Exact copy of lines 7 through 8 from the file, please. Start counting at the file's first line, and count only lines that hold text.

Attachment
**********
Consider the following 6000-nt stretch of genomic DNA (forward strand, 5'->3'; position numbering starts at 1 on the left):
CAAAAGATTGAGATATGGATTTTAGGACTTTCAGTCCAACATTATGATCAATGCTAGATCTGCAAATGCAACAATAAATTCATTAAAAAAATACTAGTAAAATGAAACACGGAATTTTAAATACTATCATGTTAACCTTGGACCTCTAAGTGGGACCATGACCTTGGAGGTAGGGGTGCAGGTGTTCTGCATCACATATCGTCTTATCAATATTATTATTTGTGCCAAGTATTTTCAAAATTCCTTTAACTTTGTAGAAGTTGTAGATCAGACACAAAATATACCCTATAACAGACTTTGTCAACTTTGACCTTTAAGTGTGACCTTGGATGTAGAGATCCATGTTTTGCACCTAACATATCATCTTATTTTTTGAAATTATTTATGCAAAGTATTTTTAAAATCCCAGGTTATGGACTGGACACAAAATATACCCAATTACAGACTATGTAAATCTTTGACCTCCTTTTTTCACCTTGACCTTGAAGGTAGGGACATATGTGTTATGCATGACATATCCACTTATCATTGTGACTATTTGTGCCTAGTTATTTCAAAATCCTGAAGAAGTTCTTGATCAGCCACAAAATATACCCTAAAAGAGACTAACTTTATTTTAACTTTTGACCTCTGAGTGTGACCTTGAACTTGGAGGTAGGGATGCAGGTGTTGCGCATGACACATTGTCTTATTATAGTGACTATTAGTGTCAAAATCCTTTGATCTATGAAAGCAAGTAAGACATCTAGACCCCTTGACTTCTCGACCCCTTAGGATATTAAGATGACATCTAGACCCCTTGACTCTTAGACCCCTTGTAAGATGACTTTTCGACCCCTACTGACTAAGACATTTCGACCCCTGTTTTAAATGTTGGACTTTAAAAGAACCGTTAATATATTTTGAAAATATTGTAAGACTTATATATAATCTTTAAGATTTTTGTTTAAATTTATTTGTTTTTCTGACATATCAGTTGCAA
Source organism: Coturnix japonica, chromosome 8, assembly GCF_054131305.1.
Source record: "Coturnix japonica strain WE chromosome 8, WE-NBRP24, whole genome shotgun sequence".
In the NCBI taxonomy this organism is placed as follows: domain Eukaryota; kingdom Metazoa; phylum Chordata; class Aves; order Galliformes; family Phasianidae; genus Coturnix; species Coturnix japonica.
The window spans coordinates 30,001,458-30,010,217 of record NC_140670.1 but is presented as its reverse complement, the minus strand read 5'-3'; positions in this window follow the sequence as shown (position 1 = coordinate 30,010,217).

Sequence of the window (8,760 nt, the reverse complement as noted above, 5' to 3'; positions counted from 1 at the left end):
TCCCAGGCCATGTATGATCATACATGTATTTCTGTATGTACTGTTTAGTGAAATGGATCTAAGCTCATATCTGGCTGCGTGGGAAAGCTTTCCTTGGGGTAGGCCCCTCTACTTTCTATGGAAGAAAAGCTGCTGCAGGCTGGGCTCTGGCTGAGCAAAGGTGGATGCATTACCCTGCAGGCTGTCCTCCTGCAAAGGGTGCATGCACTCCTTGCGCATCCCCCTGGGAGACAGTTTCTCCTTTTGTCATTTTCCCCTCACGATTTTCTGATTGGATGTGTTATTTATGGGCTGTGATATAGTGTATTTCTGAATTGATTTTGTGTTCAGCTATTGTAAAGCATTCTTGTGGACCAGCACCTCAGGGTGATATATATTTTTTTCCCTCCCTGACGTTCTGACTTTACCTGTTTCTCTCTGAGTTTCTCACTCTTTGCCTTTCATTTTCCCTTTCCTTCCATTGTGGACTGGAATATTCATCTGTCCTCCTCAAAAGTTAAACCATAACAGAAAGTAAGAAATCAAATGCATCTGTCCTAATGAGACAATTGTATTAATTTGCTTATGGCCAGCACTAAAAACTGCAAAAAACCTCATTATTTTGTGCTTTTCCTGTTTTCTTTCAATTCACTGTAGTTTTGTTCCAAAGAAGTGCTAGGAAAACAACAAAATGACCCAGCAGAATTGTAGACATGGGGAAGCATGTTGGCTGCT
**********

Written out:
Sequence of the window (8,760 nt, the reverse complement as noted above, 5' to 3'; positions counted from 1 at the left end):
TCCCAGGCCATGTATGATCATACATGTATTTCTGTATGTACTGTTTAGTGAAATGGATCTAAGCTCATATCTGGCTGCGTGGGAAAGCTTTCCTTGGGGTAGGCCCCTCTACTTTCTATGGAAGAAAAGCTGCTGCAGGCTGGGCTCTGGCTGAGCAAAGGTGGATGCATTACCCTGCAGGCTGTCCTCCTGCAAAGGGTGCATGCACTCCTTGCGCATCCCCCTGGGAGACAGTTTCTCCTTTTGTCATTTTCCCCTCACGATTTTCTGATTGGATGTGTTATTTATGGGCTGTGATATAGTGTATTTCTGAATTGATTTTGTGTTCAGCTATTGTAAAGCATTCTTGTGGACCAGCACCTCAGGGTGATATATATTTTTTTCCCTCCCTGACGTTCTGACTTTACCTGTTTCTCTCTGAGTTTCTCACTCTTTGCCTTTCATTTTCCCTTTCCTTCCATTGTGGACTGGAATATTCATCTGTCCTCCTCAAAAGTTAAACCATAACAGAAAGTAAGAAATCAAATGCATCTGTCCTAATGAGACAATTGTATTAATTTGCTTATGGCCAGCACTAAAAACTGCAAAAAACCTCATTATTTTGTGCTTTTCCTGTTTTCTTTCAATTCACTGTAGTTTTGTTCCAAAGAAGTGCTAGGAAAACAACAAAATGACCCAGCAGAATTGTAGACATGGGGAAGCATGTTGGCTGCT